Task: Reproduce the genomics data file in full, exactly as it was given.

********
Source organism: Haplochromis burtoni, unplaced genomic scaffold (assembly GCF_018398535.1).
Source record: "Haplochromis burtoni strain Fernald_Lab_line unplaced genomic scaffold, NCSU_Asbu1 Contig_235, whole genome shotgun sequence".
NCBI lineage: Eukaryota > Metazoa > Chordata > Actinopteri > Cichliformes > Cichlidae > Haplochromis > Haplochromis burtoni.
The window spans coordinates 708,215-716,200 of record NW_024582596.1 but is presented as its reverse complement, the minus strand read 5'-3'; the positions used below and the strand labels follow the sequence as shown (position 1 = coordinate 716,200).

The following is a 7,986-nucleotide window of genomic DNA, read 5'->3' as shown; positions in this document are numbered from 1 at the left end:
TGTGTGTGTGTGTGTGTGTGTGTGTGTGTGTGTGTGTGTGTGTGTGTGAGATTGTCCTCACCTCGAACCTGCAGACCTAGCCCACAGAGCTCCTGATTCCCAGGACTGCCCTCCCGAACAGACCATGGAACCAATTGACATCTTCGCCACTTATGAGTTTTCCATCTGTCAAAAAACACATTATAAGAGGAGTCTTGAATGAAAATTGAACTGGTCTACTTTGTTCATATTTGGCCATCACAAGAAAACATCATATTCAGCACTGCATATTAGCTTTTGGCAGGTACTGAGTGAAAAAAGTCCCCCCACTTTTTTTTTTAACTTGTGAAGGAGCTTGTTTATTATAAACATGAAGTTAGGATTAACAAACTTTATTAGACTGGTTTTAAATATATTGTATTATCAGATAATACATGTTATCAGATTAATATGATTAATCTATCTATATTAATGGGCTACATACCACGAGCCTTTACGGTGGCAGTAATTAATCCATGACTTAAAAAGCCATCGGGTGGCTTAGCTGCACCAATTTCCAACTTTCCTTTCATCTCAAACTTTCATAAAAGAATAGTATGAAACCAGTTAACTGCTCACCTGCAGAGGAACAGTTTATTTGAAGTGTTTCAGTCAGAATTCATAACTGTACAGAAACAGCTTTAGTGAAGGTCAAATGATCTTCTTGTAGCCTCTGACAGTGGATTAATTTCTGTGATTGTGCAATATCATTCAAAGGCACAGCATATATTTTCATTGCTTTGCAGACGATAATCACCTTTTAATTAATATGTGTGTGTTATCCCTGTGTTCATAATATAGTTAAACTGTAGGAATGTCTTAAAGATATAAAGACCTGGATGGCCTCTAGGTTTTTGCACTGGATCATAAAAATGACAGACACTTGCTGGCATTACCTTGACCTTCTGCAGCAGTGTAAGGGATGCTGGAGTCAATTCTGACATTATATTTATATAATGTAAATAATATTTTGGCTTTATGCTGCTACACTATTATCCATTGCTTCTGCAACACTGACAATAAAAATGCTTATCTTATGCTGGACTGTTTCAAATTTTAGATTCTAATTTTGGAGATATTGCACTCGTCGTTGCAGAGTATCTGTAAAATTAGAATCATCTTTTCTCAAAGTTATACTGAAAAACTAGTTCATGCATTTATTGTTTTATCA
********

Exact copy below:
Source organism: Haplochromis burtoni, unplaced genomic scaffold (assembly GCF_018398535.1).
Source record: "Haplochromis burtoni strain Fernald_Lab_line unplaced genomic scaffold, NCSU_Asbu1 Contig_235, whole genome shotgun sequence".
NCBI lineage: Eukaryota > Metazoa > Chordata > Actinopteri > Cichliformes > Cichlidae > Haplochromis > Haplochromis burtoni.
The window spans coordinates 708,215-716,200 of record NW_024582596.1 but is presented as its reverse complement, the minus strand read 5'-3'; the positions used below and the strand labels follow the sequence as shown (position 1 = coordinate 716,200).

The following is a 7,986-nucleotide window of genomic DNA, read 5'->3' as shown; positions in this document are numbered from 1 at the left end:
TGTGTGTGTGTGTGTGTGTGTGTGTGTGTGTGTGTGTGTGTGTGTGTGAGATTGTCCTCACCTCGAACCTGCAGACCTAGCCCACAGAGCTCCTGATTCCCAGGACTGCCCTCCCGAACAGACCATGGAACCAATTGACATCTTCGCCACTTATGAGTTTTCCATCTGTCAAAAAACACATTATAAGAGGAGTCTTGAATGAAAATTGAACTGGTCTACTTTGTTCATATTTGGCCATCACAAGAAAACATCATATTCAGCACTGCATATTAGCTTTTGGCAGGTACTGAGTGAAAAAAGTCCCCCCACTTTTTTTTTTAACTTGTGAAGGAGCTTGTTTATTATAAACATGAAGTTAGGATTAACAAACTTTATTAGACTGGTTTTAAATATATTGTATTATCAGATAATACATGTTATCAGATTAATATGATTAATCTATCTATATTAATGGGCTACATACCACGAGCCTTTACGGTGGCAGTAATTAATCCATGACTTAAAAAGCCATCGGGTGGCTTAGCTGCACCAATTTCCAACTTTCCTTTCATCTCAAACTTTCATAAAAGAATAGTATGAAACCAGTTAACTGCTCACCTGCAGAGGAACAGTTTATTTGAAGTGTTTCAGTCAGAATTCATAACTGTACAGAAACAGCTTTAGTGAAGGTCAAATGATCTTCTTGTAGCCTCTGACAGTGGATTAATTTCTGTGATTGTGCAATATCATTCAAAGGCACAGCATATATTTTCATTGCTTTGCAGACGATAATCACCTTTTAATTAATATGTGTGTGTTATCCCTGTGTTCATAATATAGTTAAACTGTAGGAATGTCTTAAAGATATAAAGACCTGGATGGCCTCTAGGTTTTTGCACTGGATCATAAAAATGACAGACACTTGCTGGCATTACCTTGACCTTCTGCAGCAGTGTAAGGGATGCTGGAGTCAATTCTGACATTATATTTATATAATGTAAATAATATTTTGGCTTTATGCTGCTACACTATTATCCATTGCTTCTGCAACACTGACAATAAAAATGCTTATCTTATGCTGGACTGTTTCAAATTTTAGATTCTAATTTTGGAGATATTGCACTCGTCGTTGCAGAGTATCTGTAAAATTAGAATCATCTTTTCTCAAAGTTATACTGAAAAACTAGTTCATGCATTTATTGTTTTATCA